Here is how the Times describes the Quinn ground game:

Drawing from the city’s elite private high schools and upstate universities, the Quinn campaign has established an elaborate internship and fellowship program, complete with weekly seminars, guest speakers and a recommended reading list. Among the suggested books is “Get Out the Vote: How to Increase Voter Turnout,” by Donald Green and Alan Gerber. 

Since April, her team has recruited 622 interns and 1,200 volunteers, who have knocked on 412,000 doors and called 234,000 homes, aides to Ms. Quinn said. 

In keeping with the campaign’s penny-pinching ethos, workers make calls from their own cellphones, pay for their own transportation and are instructed to return every pen. Inside Ms. Quinn’s political headquarters, near the World Trade Center site, there is a reminder next to the light switch: “The campaign pays for our electricity; don’t waste it.”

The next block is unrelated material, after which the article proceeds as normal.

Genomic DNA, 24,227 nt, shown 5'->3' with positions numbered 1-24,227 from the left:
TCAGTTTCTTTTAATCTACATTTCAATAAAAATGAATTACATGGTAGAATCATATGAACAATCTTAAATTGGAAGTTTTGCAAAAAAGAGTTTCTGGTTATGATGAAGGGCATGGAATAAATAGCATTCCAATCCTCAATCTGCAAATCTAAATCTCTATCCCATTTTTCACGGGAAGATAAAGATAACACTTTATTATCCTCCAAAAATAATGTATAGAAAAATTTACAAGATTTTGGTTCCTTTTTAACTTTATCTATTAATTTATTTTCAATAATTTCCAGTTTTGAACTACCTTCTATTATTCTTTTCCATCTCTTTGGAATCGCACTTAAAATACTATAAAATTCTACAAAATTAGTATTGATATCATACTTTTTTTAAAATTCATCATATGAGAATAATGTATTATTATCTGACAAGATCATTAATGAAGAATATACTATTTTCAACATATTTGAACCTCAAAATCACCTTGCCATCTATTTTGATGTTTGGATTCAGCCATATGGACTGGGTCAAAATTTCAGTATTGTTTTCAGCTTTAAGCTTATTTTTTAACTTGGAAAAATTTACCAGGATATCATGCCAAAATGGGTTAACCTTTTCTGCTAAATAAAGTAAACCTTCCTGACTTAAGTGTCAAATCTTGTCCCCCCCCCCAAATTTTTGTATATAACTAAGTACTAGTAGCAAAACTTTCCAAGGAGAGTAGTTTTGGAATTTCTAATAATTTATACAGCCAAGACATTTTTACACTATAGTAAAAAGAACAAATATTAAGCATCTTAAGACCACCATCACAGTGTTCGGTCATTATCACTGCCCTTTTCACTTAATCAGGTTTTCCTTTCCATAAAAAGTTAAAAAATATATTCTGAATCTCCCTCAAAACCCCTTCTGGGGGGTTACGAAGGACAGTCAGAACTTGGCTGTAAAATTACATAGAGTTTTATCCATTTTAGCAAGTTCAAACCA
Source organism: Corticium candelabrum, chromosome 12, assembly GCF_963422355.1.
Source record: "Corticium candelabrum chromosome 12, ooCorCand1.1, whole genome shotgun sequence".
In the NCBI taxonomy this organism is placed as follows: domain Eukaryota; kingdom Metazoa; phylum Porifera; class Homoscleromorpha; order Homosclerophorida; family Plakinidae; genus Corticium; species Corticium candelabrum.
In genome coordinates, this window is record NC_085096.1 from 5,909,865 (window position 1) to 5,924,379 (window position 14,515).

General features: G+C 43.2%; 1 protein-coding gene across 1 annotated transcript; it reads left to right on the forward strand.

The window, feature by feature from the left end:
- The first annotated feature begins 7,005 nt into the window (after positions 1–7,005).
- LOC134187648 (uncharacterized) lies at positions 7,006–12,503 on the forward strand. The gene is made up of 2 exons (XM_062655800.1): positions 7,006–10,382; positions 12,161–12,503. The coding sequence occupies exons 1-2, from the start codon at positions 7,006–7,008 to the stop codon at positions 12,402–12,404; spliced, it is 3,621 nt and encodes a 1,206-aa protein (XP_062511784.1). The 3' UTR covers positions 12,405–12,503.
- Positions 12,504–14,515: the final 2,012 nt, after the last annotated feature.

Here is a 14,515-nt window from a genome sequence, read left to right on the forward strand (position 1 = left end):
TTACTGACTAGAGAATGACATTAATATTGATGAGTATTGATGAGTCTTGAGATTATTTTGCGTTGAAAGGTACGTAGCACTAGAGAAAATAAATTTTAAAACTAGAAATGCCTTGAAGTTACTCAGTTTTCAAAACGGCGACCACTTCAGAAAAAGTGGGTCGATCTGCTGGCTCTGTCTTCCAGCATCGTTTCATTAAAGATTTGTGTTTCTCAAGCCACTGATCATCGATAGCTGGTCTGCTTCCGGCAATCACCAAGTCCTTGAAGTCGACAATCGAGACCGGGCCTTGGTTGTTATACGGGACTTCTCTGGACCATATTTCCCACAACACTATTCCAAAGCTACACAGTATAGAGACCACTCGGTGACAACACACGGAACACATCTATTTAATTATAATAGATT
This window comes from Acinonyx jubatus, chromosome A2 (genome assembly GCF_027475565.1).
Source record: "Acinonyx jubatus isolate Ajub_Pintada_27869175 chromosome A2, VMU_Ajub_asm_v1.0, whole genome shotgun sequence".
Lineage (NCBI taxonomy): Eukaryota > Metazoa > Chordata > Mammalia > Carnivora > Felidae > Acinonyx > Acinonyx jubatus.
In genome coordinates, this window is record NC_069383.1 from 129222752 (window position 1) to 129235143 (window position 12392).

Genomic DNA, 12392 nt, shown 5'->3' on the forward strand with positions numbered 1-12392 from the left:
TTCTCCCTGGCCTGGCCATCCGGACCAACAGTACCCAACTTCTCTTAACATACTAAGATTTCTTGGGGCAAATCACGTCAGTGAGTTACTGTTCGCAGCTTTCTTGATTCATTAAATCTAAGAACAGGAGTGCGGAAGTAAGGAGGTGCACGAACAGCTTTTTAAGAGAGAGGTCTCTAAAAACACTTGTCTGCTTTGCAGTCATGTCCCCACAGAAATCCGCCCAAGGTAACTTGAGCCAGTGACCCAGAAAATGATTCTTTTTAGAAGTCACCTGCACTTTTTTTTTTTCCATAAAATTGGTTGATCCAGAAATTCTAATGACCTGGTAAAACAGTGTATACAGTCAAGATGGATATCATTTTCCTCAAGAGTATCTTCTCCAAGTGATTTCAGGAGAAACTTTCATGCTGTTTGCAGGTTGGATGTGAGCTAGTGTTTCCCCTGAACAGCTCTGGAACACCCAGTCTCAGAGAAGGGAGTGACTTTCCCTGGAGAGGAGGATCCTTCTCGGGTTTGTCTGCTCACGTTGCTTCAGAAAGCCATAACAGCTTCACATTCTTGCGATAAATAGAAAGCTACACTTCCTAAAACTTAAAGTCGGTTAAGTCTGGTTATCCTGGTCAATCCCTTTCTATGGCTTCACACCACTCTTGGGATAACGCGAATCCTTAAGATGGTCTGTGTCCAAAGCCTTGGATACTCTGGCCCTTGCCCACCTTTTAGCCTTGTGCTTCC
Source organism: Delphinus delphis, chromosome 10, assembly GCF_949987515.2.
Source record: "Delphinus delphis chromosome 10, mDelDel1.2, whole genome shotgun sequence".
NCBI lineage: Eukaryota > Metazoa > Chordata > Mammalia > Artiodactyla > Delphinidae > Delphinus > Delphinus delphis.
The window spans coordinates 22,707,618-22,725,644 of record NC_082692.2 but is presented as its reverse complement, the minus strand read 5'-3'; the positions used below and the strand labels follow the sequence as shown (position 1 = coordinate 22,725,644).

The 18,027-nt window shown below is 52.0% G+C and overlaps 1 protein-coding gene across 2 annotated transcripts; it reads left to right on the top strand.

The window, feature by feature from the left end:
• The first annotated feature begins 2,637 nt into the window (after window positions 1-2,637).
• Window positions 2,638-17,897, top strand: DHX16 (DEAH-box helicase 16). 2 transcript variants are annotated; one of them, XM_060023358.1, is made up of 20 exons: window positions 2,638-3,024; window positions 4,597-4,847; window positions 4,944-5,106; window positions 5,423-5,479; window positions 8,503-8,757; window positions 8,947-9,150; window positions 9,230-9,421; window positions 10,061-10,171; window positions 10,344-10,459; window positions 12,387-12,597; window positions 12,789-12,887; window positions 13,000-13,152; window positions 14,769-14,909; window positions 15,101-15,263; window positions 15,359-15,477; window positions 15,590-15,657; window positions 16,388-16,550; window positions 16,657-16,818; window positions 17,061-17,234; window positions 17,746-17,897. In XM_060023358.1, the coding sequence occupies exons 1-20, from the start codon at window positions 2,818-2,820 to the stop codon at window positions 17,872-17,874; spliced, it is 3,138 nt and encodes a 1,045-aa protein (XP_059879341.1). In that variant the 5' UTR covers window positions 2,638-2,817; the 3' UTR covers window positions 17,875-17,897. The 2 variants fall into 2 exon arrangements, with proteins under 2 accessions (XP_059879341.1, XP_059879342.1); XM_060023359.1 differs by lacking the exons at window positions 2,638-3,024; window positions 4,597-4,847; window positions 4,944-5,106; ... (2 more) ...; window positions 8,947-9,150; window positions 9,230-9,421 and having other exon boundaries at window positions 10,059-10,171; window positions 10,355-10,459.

But meeting the campaign’s high-octane goals has tested the patience and stamina of some young volunteers, a few of whom complained in interviews of insufficient training, punishing hours spent alone in unfamiliar neighborhoods and a preoccupation with breaking previous campaign records.
Elizabeth Westrope, a petite 22-year-old, recalled being sent to the Fordham Heights section of the Bronx on her first day as a volunteer with what she said was cursory preparation. Her team leader set a goal of knocking on 100 doors in an hour, a rate of nearly two doors per minute, according to a copy of the text message he sent to her. 

While canvassing in the Bronx on her second day, Ms. Westrope said, she was surrounded by a group of men who made sexually explicit remarks to her. When she sought permission to leave her post, she was told by a superior to stay in the neighborhood knocking on doors, then encouraged by a higher-ranking volunteer to develop a “thick skin,” she recalled.